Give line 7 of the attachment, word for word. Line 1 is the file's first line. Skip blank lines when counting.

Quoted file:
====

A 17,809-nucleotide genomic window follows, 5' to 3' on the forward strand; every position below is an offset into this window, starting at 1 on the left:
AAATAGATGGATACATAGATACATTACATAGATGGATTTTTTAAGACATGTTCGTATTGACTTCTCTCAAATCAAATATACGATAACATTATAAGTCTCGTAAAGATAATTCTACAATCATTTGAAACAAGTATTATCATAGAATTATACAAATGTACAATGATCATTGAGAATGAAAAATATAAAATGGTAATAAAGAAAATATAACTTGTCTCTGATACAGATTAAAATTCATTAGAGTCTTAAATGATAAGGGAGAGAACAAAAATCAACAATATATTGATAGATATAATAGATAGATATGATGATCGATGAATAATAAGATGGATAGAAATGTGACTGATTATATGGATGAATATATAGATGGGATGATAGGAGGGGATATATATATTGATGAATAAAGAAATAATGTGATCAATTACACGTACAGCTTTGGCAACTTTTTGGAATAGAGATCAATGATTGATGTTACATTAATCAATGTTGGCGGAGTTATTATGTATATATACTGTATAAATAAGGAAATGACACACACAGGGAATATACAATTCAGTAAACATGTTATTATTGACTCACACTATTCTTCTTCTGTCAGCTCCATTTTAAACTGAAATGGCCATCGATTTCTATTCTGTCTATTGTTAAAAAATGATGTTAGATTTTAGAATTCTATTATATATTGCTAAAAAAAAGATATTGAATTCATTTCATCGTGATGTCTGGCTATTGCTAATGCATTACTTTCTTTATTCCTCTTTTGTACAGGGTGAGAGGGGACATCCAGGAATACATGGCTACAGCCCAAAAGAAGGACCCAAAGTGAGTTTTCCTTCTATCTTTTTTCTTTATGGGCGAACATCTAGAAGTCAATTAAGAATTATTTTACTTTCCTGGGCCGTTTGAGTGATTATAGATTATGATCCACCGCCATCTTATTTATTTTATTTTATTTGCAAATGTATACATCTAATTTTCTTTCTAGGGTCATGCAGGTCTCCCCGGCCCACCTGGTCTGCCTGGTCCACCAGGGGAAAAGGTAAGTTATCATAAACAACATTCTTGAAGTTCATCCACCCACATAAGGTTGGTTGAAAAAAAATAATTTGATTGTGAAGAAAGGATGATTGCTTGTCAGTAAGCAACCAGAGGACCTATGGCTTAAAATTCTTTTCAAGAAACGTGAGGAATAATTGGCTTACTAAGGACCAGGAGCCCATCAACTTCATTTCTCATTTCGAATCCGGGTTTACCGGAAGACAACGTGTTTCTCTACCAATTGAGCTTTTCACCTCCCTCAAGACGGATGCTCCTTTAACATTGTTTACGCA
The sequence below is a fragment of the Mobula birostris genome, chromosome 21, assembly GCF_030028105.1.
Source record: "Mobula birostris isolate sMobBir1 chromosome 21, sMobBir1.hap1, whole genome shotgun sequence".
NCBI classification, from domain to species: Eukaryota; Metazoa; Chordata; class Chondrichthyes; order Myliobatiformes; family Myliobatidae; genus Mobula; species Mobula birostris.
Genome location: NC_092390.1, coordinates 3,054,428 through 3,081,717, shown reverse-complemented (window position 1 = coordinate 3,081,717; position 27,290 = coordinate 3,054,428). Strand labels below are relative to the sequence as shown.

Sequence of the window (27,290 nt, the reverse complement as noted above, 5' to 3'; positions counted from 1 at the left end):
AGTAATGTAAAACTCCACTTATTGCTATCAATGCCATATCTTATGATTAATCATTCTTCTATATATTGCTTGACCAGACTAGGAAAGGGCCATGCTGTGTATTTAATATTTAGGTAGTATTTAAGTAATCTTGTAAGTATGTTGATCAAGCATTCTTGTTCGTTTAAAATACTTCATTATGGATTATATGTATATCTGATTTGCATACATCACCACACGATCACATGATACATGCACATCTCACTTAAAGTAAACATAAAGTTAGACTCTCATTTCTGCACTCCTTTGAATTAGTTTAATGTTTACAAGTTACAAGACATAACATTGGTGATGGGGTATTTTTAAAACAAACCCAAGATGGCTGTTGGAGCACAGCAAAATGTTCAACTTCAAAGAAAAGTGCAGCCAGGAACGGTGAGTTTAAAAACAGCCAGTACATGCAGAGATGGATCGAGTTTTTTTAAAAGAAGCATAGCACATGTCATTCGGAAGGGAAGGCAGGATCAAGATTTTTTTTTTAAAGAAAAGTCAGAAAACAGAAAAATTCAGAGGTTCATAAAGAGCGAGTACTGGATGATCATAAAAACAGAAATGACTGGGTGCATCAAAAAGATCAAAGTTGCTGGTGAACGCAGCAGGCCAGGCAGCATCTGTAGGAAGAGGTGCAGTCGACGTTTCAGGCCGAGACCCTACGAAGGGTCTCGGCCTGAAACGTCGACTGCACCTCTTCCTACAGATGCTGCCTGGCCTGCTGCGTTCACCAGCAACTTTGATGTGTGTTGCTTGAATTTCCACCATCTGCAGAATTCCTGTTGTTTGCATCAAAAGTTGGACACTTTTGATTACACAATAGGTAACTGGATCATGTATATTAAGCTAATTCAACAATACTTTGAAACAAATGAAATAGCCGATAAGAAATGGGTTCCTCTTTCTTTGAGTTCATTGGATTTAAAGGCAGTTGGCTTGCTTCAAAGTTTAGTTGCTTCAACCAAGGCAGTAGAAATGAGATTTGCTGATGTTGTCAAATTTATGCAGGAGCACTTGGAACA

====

Sequence of the window (27,290 nt, the reverse complement as noted above, 5' to 3'; positions counted from 1 at the left end):